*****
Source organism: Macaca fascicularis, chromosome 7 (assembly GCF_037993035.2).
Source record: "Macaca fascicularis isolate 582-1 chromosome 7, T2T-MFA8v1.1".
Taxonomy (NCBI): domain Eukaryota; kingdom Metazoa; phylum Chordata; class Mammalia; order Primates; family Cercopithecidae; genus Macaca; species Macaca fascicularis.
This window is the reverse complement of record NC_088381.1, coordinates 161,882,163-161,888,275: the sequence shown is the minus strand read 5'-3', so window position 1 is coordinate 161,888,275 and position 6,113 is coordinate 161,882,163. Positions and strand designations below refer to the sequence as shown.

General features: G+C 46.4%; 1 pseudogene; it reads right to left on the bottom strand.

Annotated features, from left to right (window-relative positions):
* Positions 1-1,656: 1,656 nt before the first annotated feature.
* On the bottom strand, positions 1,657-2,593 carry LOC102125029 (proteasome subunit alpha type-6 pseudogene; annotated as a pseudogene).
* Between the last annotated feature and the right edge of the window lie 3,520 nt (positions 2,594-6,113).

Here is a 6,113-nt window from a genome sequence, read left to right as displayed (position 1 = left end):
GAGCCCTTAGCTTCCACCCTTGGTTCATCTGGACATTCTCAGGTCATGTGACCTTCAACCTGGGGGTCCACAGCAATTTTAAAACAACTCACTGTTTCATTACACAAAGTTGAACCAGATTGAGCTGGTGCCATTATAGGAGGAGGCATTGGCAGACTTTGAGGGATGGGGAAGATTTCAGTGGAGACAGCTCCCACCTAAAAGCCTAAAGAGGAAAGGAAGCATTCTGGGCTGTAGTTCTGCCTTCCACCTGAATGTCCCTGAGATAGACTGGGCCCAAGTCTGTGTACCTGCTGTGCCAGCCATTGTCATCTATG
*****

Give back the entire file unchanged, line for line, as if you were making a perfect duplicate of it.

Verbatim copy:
Source organism: Macaca fascicularis, chromosome 7 (assembly GCF_037993035.2).
Source record: "Macaca fascicularis isolate 582-1 chromosome 7, T2T-MFA8v1.1".
Taxonomy (NCBI): domain Eukaryota; kingdom Metazoa; phylum Chordata; class Mammalia; order Primates; family Cercopithecidae; genus Macaca; species Macaca fascicularis.
This window is the reverse complement of record NC_088381.1, coordinates 161,882,163-161,888,275: the sequence shown is the minus strand read 5'-3', so window position 1 is coordinate 161,888,275 and position 6,113 is coordinate 161,882,163. Positions and strand designations below refer to the sequence as shown.

General features: G+C 46.4%; 1 pseudogene; it reads right to left on the bottom strand.

Annotated features, from left to right (window-relative positions):
* Positions 1-1,656: 1,656 nt before the first annotated feature.
* On the bottom strand, positions 1,657-2,593 carry LOC102125029 (proteasome subunit alpha type-6 pseudogene; annotated as a pseudogene).
* Between the last annotated feature and the right edge of the window lie 3,520 nt (positions 2,594-6,113).

Here is a 6,113-nt window from a genome sequence, read left to right as displayed (position 1 = left end):
GAGCCCTTAGCTTCCACCCTTGGTTCATCTGGACATTCTCAGGTCATGTGACCTTCAACCTGGGGGTCCACAGCAATTTTAAAACAACTCACTGTTTCATTACACAAAGTTGAACCAGATTGAGCTGGTGCCATTATAGGAGGAGGCATTGGCAGACTTTGAGGGATGGGGAAGATTTCAGTGGAGACAGCTCCCACCTAAAAGCCTAAAGAGGAAAGGAAGCATTCTGGGCTGTAGTTCTGCCTTCCACCTGAATGTCCCTGAGATAGACTGGGCCCAAGTCTGTGTACCTGCTGTGCCAGCCATTGTCATCTATG